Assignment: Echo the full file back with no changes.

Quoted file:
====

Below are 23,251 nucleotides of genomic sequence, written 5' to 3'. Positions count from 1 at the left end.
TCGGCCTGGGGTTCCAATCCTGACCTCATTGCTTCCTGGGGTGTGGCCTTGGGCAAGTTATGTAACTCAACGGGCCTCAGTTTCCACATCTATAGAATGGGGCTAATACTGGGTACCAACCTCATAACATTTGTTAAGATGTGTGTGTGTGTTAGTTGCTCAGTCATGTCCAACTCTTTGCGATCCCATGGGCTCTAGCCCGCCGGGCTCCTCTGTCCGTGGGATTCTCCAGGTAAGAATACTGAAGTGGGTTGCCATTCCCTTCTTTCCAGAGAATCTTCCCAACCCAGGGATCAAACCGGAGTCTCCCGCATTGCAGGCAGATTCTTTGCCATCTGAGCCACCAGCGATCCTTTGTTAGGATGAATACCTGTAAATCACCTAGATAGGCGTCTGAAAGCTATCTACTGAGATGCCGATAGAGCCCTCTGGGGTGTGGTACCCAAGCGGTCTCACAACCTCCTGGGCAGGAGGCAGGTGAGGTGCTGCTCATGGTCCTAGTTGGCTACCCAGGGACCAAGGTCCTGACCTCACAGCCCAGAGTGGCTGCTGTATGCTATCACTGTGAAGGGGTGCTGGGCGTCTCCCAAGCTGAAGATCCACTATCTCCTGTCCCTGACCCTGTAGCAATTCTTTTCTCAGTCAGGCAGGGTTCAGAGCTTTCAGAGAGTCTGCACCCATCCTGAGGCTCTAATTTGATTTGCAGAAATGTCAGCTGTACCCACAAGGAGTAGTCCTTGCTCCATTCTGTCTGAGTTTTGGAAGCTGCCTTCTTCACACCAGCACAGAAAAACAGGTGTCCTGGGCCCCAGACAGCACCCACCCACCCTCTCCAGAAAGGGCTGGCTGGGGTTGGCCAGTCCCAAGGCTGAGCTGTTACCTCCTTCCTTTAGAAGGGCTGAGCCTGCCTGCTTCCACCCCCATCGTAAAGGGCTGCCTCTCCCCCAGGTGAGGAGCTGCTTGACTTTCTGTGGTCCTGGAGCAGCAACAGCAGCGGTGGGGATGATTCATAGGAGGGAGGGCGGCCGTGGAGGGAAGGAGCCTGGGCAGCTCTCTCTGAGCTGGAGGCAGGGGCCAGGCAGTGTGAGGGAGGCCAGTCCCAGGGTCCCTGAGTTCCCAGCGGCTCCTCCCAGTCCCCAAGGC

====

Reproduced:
Below are 23,251 nucleotides of genomic sequence, written 5' to 3'. Positions count from 1 at the left end.
TCGGCCTGGGGTTCCAATCCTGACCTCATTGCTTCCTGGGGTGTGGCCTTGGGCAAGTTATGTAACTCAACGGGCCTCAGTTTCCACATCTATAGAATGGGGCTAATACTGGGTACCAACCTCATAACATTTGTTAAGATGTGTGTGTGTGTTAGTTGCTCAGTCATGTCCAACTCTTTGCGATCCCATGGGCTCTAGCCCGCCGGGCTCCTCTGTCCGTGGGATTCTCCAGGTAAGAATACTGAAGTGGGTTGCCATTCCCTTCTTTCCAGAGAATCTTCCCAACCCAGGGATCAAACCGGAGTCTCCCGCATTGCAGGCAGATTCTTTGCCATCTGAGCCACCAGCGATCCTTTGTTAGGATGAATACCTGTAAATCACCTAGATAGGCGTCTGAAAGCTATCTACTGAGATGCCGATAGAGCCCTCTGGGGTGTGGTACCCAAGCGGTCTCACAACCTCCTGGGCAGGAGGCAGGTGAGGTGCTGCTCATGGTCCTAGTTGGCTACCCAGGGACCAAGGTCCTGACCTCACAGCCCAGAGTGGCTGCTGTATGCTATCACTGTGAAGGGGTGCTGGGCGTCTCCCAAGCTGAAGATCCACTATCTCCTGTCCCTGACCCTGTAGCAATTCTTTTCTCAGTCAGGCAGGGTTCAGAGCTTTCAGAGAGTCTGCACCCATCCTGAGGCTCTAATTTGATTTGCAGAAATGTCAGCTGTACCCACAAGGAGTAGTCCTTGCTCCATTCTGTCTGAGTTTTGGAAGCTGCCTTCTTCACACCAGCACAGAAAAACAGGTGTCCTGGGCCCCAGACAGCACCCACCCACCCTCTCCAGAAAGGGCTGGCTGGGGTTGGCCAGTCCCAAGGCTGAGCTGTTACCTCCTTCCTTTAGAAGGGCTGAGCCTGCCTGCTTCCACCCCCATCGTAAAGGGCTGCCTCTCCCCCAGGTGAGGAGCTGCTTGACTTTCTGTGGTCCTGGAGCAGCAACAGCAGCGGTGGGGATGATTCATAGGAGGGAGGGCGGCCGTGGAGGGAAGGAGCCTGGGCAGCTCTCTCTGAGCTGGAGGCAGGGGCCAGGCAGTGTGAGGGAGGCCAGTCCCAGGGTCCCTGAGTTCCCAGCGGCTCCTCCCAGTCCCCAAGGC